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Stress Relieving Activities

The year 2020 has been a pretty stressful one for everyone, which can have a negative impact on our mental health. In this post, I have listed a number of different stress relieving activities to try at home. A few of these activities have been mentioned in previous posts related to self-care, but some new activities have also been added!

Being under pressure is a normal part of life. It can help you take action, feel more energised and even get results. But if you become overwhelmed by stress, it can begin to have a negative impact. Stress isn’t a psychiatric diagnosis, but it is closely linked to your mental health in two important ways:

  • Stress can cause mental health problems, and make existing problems worse. For example, if you often experience and struggle to manage feelings of stress, you may develop a mental health problem like anxiety or depression.
  • Mental health problems can also cause stress. You might find coping with the day-to-day symptoms of your mental health problem, as well as medication, can become extra sources of stress.

Stress can also have an impact on our physical health, with ways including:

  • Headaches
  • Tiredness
  • Upset stomach

There can be many different reasons for this, as stress can often make it hard to sleep or eat well, both of which can affect our physical health. It can also be a result of hormones. When we feel anxious, our bodies release hormones called cortisol and adrenaline. If you are often stressed, then your body may be producing high levels of these hormones, which can make you feel physically unwell, which as a result can have a negative impact on your mental health.

In this post, I will list a range of different activities that I have personally used to help relieve stress. Again, I would like to point out that these activities should not be used as a substitute for professional help, and I urge to speak to someone if you feel you cannot manage your stress. On that note, let’s get started!

I have mentioned the benefits of colouring in previous blog posts, and it is most definitely one of my go-to activities when taking a mental health day. Colouring is a great activity for spiritual self-care, which is all about finding a meaning for our lives, and developing a deeper connection with ourselves -it allows us to discover our true selves. There are many benefits to colouring, including:
Reduced anxiety and stress – colouring has the ability to relax the mind. It induces the same state as meditating by reducing restless thoughts.
Improved Sleep – replacing technology with colouring before bed helps relax your mind before sleep.
Improved Focus – colouring requires focus, but not enough to make you stressed. It allows you to push everything else aside and live in the moment, generating focus.

Meditation is a great self-care practice to become more stress-free and refocussed. There are many different types of meditation, a few we will cover in this workbook, however the effect will be slightly different depending on which exercise you choose. When meditating, the primary goal is to clear the mind and relax. Stress makes us anxious, intolerant and discouraged, which can have a negative impact on both our physical and mental health. Meditating helps rid us of these conditions by making our minds calmer and more focused. Based on one of the oldest religions practiced today, it urges you to purge your thoughts and focus only on the current. Instead of stressing about the past or future, we learn to feel at home in the present.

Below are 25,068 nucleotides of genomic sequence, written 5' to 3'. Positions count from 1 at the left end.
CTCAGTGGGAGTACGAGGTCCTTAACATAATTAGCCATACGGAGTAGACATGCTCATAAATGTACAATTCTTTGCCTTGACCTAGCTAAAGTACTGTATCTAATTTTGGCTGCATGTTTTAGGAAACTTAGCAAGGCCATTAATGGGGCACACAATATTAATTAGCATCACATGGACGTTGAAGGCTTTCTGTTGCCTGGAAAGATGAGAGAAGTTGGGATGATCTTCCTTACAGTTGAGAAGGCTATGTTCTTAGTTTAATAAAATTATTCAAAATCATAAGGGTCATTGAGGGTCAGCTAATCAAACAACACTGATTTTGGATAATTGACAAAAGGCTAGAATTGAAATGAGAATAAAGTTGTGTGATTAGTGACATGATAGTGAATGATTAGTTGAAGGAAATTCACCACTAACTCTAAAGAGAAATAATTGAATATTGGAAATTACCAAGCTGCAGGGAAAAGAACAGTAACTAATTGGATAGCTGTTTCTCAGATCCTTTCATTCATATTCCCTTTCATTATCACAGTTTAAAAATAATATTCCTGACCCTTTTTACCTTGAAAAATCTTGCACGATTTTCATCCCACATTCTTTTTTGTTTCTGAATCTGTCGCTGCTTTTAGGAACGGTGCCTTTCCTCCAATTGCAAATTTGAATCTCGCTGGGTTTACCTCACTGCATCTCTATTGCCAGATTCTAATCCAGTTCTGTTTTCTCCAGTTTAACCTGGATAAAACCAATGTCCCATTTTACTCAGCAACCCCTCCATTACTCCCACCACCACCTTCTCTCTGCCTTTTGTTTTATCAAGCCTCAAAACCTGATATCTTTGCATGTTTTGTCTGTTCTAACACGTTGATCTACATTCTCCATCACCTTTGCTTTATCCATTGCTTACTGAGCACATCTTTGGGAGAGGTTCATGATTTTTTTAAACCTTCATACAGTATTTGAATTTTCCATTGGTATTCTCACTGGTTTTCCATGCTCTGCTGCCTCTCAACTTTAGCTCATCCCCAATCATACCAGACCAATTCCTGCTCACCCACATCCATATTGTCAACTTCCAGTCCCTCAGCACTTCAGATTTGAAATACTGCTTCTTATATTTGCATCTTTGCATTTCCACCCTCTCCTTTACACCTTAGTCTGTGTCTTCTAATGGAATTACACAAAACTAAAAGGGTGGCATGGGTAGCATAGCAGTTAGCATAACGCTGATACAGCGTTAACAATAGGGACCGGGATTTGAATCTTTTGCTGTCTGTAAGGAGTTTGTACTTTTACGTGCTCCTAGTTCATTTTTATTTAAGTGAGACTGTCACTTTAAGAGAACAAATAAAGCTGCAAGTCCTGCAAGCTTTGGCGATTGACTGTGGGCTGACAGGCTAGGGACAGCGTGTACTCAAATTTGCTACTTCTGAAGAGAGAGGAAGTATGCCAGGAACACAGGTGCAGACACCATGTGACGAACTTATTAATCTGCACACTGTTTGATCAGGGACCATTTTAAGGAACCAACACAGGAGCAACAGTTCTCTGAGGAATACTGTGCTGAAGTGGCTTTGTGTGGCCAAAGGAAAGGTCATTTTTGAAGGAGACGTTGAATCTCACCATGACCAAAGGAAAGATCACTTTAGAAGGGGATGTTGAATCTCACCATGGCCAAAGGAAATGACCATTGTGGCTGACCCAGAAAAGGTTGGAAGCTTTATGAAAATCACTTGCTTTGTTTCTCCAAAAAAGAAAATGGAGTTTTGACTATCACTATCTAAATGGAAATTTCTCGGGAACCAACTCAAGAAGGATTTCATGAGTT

Contrary to popular belief, meditation is more than not doing anything. Meditation is to focus on one simple point and quiet your mind, eventually reaching a higher level of deep peace and inner calm. Our thoughts help decide our attitudes and how we feel. They can both encourage hopefulness, and discourage it. Because of this, we must be careful which direction we take our thoughts and feelings, so they don’t create negativity. Meditation helps us guide our thoughts into a positive direction, and gain control over our busy minds. Below are three beginner techniques to get you started! For beneficial results, practice one or all activities daily. I would also like to inform you that I am qualified to instruct meditation!

For this exercise, we will be using a candle flame. To begin, be seated on a chair or on the floor with your back straight. Write a few sentences about how you feel. Look at the burning candle in front of you. Direct all of your attention and fix your eyes onto the burning flame.

Feel that your breath is coming from the candle when you breathe in, and is going back to the candle when you breathe out. Only you and the candle flame exist, nothing else. Do not change the image of the candle, and do not think of anything else. If you lose concentration, start again from the beginning.

Do this for about 10-15 minutes. Once done, write down your thoughts once again. Is there a difference?

To begin, be seated in a chair or on the floor with your back straight. Write down your current thoughts. Concentrate on taking breaths and let go of any thoughts. Concentrate on a negative thought (nothing triggering) from the past that is unresolved. Let all of the feeling connected develop. Notice the emotional state you are in while you let them linger.

When they seem to be taking over, halt them. Especially in the middle of a thought. Consider of how you feel only. Don’t judge the feelings, just watch them go by.

Stay in the no thought mode for a few minutes. If your mind starts to wander, push it back to no thinking. Write down your thoughts once finished. Have they changed?

This is a quick one! To begin be seated on a chair or on the floor with your back straight. Write down your current thoughts. Concentrate on your breathing. Don’t change it, just pay attention to it.